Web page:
First you have to find someone to request documents from. I have had good luck googling for council members’ staff directories (e.g. here’s Gil Cedillo’s) and then emailing field deputies with my requests. It’s a matter of trial and error, and once you find someone in a given district who’s responsive you can keep submitting your requests to them. I haven’t had such good luck using the council district’s general email addresses, but that might just be due to chance.

Council members can be very strict about the inspecting/copying distinction, so be aware of this if you don’t want a bill for hundreds of pages of political spam. I’ve gone both to field offices in the various districts and to City Hall to inspect documents. It takes a lot of time, but it’s a nice way to see various parts of the city as well. There’s no way around it.

Council members, like all City of Los Angeles offices, will refuse to give you email in electronic form even though the law requires it. I’ve been repeatedly handed an obviously deficient excuse about how their email system won’t export mail spools or forward messages as attachments. I don’t see how the city can rely on this argument given that the law requires agencies to supply electronically stored records in the form in which they’re stored. I may not know that much about email, but I do know that email systems don’t store messages on paper. Also, the fact that the city chose to configure its system so that it won’t export emails can’t possibly excuse them from the explicit statutory requirement to provide electronic records in an electronic format. If it did, they’d only have to, for instance, configure their record-keeping systems to produce output exclusively in audible Morse code stored on 8-track tapes to effectively nullify the whole law.

Obviously the gold standard for receiving emails is MBOX or PST, but I’ve never gotten anything but paper out of a council member’s office. You may have different results, but I think this is an argument that wealthier people than I will have to argue about if it’s going to be argued.

Note also that council members do not typically have access to the records of their predecessors. I’m just beginning to learn about how to find historical council records, and will write an update here once some of my pending requests come to fruition. If you have an urgent need for records from a council member who’s no longer in office email me and I’ll tell you what I currently know, which isn’t much but it’s more than nothing.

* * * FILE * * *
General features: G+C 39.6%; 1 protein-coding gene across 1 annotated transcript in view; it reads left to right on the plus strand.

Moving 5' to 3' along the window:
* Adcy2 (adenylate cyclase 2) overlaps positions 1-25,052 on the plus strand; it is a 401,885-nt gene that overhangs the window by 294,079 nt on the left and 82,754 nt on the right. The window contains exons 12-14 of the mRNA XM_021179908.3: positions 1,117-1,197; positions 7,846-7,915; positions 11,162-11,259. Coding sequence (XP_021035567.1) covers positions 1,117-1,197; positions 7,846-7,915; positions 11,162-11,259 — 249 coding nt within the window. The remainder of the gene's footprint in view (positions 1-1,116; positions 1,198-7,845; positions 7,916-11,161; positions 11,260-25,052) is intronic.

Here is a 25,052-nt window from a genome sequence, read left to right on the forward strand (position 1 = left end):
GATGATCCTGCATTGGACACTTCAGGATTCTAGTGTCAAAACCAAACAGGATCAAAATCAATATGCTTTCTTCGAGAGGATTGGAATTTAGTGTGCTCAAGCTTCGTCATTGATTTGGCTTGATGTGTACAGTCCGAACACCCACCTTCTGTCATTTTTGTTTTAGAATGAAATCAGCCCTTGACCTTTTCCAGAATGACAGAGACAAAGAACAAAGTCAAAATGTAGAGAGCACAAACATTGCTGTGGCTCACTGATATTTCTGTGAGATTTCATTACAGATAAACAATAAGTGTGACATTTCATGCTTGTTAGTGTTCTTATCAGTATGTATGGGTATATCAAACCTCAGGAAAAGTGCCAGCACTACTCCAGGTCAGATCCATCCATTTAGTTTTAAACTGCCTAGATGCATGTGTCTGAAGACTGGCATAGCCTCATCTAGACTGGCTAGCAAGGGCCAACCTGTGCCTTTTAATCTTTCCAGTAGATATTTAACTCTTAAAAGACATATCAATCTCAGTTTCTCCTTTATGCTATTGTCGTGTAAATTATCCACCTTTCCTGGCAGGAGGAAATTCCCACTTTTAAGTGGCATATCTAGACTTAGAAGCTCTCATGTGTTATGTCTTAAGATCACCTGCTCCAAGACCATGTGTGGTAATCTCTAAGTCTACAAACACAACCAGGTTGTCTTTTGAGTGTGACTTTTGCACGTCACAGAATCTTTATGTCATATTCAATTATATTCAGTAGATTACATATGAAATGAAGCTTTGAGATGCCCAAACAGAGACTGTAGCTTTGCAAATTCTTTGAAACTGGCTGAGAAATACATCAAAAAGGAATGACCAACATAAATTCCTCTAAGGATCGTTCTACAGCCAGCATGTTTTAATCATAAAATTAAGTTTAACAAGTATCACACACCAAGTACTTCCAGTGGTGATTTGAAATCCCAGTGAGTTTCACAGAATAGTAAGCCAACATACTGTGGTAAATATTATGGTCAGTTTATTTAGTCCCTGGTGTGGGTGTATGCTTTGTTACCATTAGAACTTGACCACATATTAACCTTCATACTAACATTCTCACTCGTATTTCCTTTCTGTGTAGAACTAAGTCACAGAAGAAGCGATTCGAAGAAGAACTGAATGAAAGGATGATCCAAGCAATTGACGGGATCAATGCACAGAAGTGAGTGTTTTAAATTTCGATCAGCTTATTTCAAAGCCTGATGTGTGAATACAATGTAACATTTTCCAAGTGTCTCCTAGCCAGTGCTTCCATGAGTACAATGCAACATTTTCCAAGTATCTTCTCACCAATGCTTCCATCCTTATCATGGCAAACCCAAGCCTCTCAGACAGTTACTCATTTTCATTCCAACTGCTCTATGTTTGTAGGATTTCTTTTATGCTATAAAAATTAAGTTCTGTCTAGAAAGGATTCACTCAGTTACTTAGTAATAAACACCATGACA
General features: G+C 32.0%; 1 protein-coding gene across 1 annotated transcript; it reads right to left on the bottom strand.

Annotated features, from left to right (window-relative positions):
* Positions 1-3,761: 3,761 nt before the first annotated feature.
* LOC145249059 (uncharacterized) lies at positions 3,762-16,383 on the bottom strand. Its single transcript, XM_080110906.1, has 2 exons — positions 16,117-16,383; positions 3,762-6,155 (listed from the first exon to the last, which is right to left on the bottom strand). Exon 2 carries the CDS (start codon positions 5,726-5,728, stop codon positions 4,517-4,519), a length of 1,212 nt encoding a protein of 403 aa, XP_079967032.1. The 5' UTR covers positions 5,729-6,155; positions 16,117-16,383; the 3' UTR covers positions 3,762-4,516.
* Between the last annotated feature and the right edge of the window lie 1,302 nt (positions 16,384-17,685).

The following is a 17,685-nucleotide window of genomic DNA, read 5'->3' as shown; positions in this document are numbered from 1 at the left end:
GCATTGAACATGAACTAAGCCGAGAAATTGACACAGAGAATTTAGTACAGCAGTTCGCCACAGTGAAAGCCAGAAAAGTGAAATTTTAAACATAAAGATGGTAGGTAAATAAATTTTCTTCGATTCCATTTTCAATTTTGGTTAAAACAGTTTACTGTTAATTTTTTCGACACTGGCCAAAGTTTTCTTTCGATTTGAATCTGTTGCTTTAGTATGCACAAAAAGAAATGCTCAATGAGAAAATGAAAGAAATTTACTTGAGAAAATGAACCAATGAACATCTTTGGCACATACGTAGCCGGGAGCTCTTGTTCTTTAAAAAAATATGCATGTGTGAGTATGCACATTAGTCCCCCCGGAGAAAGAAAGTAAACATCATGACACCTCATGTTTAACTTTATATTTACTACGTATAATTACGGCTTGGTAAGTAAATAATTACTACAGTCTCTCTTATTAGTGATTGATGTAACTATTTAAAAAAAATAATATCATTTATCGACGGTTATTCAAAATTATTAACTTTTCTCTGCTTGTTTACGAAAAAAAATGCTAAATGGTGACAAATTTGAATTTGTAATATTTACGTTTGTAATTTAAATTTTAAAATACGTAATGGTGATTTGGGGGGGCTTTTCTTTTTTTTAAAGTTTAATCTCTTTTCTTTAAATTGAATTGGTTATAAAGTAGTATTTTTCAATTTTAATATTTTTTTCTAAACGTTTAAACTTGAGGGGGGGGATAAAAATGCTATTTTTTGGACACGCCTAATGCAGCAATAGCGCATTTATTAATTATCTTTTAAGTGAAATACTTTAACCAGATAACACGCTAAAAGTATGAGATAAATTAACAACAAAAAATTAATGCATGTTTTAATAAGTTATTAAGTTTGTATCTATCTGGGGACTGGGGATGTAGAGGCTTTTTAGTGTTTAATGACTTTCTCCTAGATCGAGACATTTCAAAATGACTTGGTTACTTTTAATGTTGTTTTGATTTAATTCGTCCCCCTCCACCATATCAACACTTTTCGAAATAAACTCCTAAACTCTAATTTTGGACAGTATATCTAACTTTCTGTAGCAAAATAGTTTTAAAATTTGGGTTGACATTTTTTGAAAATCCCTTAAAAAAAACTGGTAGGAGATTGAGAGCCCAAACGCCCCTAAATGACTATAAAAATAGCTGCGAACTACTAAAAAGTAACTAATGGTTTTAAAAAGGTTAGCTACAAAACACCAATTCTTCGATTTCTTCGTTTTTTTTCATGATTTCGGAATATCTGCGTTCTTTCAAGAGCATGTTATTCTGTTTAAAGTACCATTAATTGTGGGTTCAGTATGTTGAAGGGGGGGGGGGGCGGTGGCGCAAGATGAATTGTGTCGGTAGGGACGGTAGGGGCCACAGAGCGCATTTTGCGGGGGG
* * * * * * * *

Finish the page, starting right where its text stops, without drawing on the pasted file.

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The Mayor:

I’ve made a number of requests of the Mayor. His current CPRA coordinator is Omar Gonzales, whose email is I haven’t had any experience with Mr. Gonzales yet, but he can’t possibly be more obstructionist and uncooperative than his predecessor, about whom I’ll say nothing here because I have nothing good to say and she’s gone now.

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The City Attorney:

The go-to guy for CPRA requests at the City Attorney’s office is Mike Dundas ( He knows the law inside and out and is generally willing, for the most part, to meet its requirements. That is, except for the production of emails solely on paper, which he defends. This is a city agency so expect to pay 10¢ per page for paper and for programming time for database queries. I have actually gotten some electronically stored documents for free from the City Attorney. He has some wacky ideas about how long one is to be allowed to inspect documents (the law says during regular office hours without other limitation; Dundas says when it’s convenient for his staff) but he hasn’t pressed them with me so far, so maybe he’s just bluffing.

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The City Clerk:

I’ve had no major problems requesting documents from the office of the City Clerk. Again, it’s a city agency, so be aware of the potential for charges. They can be quite slow, but they are also quite responsive. Send requests about business improvement districts to and general requests to

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All requests must be sent to, but don’t expect to actually get anything out of them. The LAPD is the least cooperative of any government agency I’ve ever requested records from. I’ve been asking since October 2014 and I’ve yet to receive a single piece of information. They answer my initial requests most of the time, but after that nothing. When I inquire about the status of my pending requests they usually ignore me, although once in a while they respond and tell me they’ll be done at some point, but actually they never are.

They have in the past ignored my requests for weeks, told me after inquiries that they’d never received them, and then proceeded to ignore them some more. I did once get a definitive response to a request from the LAPD but all it said was that they couldn’t do the kind of search I’d requested so I’d have to reformulate it. This was in February of 2015 and they still haven’t produced anything. Again, there’s not much to do other than take them to court, and, at least for now, I’m not willing to do that.

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Recreation and Parks:

Requests should be sent to I have made a few requests of RAP and they’ve responded in a relatively timely manner. So far they have emailed me PDFs of the material I requested, which saves a lot of time.

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Business Improvement Districts (BIDs):